Large accountable care organizations committed to overhauled Medicare program

March 21, 2019 -Dropout rates for the program remain relatively low among ACOs, researchers found.

While most Accountable Care Organizations (ACOs) have committed to continue participating in the recently overhauled flagship Medicare Shared Savings Program (MSSP), physician-led ACOS are leaving at a higher rate than in 2017, new research from the Duke-Margolis Center for Health Policy and Leavitt Partners shows.

Highlights of this research were published this month in Health Affairs. The DCRI’s Donald Taylor, PhD, is one of the study’s authors.

The most recent tracking showed that more than 1,000 public and private ACOs provide health care coverage to approximately 33 million Americans. In 2018, more than half of these ACOs participated in the Centers for Medicare & Medicaid Services (CMS) MSSP program.

Late last year however, CMS released its Pathways to Success rule, overhauling MSSP, its largest ACO program. The new 2019 MSSP participant list showed that 74 ACOs dropped out of MSSP at the end of 2018, representing 13 percent of participating ACOs.

Duke and Leavitt researchers examined this data to determine the early impact of the new rule, and found:

  • Hospital-led ACOs, which tend to be large, as well as large ACOs of any type, had lower dropout rates at the end of 2018. This early look at new dropouts from the MSSP program suggest the rule is not driving large ACOs out of the program, but rather that they are willing to accept increasing risk for the cost of the care they provide, also known as downside risk.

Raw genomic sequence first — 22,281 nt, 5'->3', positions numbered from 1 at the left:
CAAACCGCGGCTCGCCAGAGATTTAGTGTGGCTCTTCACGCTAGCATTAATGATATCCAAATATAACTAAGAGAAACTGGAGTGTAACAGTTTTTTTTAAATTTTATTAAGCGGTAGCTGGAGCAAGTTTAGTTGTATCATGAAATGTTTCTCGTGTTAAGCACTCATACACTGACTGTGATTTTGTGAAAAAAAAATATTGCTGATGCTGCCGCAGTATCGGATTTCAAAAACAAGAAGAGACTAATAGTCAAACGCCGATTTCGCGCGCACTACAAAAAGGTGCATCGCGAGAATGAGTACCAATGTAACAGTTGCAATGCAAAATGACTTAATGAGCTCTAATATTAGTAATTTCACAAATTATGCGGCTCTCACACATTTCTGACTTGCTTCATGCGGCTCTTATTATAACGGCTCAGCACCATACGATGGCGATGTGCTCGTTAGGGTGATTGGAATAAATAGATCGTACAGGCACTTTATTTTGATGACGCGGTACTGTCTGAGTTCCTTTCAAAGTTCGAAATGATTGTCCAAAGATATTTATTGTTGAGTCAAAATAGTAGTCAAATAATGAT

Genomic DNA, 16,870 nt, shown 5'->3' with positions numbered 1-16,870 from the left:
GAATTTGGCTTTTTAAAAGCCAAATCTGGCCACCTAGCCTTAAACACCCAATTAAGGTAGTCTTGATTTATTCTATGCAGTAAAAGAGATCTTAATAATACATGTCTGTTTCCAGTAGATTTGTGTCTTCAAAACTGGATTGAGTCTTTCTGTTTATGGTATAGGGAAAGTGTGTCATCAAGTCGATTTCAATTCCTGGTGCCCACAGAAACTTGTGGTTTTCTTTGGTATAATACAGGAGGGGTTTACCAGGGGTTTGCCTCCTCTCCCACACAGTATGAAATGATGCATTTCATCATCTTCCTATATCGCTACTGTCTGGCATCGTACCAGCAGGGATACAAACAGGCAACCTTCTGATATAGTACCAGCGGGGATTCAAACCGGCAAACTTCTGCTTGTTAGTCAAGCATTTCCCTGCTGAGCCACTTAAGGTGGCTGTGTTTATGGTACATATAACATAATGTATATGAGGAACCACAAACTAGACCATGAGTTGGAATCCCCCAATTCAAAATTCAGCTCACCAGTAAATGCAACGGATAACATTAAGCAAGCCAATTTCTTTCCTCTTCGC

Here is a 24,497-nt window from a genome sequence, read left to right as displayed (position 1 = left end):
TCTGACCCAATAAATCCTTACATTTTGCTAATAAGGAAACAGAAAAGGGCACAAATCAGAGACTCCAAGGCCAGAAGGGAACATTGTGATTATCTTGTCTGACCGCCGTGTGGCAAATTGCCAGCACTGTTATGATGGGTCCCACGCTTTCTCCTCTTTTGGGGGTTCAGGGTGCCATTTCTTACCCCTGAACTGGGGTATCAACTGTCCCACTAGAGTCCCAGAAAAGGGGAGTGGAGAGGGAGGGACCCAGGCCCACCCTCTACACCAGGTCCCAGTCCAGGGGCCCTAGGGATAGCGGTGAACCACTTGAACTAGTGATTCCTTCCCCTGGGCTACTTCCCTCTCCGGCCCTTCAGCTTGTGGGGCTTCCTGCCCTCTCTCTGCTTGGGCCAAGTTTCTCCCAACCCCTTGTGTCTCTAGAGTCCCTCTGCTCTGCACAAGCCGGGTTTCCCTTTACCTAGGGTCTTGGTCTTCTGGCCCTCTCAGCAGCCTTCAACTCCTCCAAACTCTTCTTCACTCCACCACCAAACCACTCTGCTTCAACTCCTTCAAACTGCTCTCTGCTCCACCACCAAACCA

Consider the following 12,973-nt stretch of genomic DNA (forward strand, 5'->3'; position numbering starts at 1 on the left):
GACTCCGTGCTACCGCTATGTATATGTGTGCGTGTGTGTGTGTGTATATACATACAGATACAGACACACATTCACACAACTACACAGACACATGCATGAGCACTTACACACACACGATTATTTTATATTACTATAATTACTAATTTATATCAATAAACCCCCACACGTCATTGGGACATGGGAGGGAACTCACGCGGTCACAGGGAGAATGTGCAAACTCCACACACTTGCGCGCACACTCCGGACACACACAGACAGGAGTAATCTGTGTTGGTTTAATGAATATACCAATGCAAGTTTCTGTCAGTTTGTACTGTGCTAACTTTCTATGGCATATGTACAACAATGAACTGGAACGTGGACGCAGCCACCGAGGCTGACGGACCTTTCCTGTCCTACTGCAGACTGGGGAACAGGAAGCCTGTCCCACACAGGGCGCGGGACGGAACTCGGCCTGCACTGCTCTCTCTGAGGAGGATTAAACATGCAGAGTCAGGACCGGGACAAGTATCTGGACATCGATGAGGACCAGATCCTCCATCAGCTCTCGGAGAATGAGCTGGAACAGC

• Overall, the ACO dropout rate increased modestly at the end of 2018, in contrast to the two previous years when it decreased.
  • As part of its overhaul of MSSP, CMS assigned different downside risk requirements for high-revenue and low-revenue ACOs to reflect their different capacity to bear risk, and to encourage more small and physician-led ACOs to participate in the program. So far, revenue status does not appear to be consistently correlated with ACO dropout rates, and is not highly correlated with ACO size or physician ownership.
  • Physician-led ACOs, which tend to be smaller, had higher dropout rates than hospital-led ACOs, despite new policies to support low-revenue ACO.  Small physician-led ACOs had the highest dropout rate at the end of 2018, so how well “low revenue” status supports these particular types of ACOs bears close watching.

“If the ACOs leaving were not likely to succeed, or were not seriously engaged in changing care delivery to improve value, then lower participation is not a bad outcome,” said Mark McClellan, MD, PhD, director of the Duke-Margolis Center. “If organizations that were likely to succeed are exiting, especially smaller physician-led organizations that have had promising results to date, then further policy adjustments may be needed.”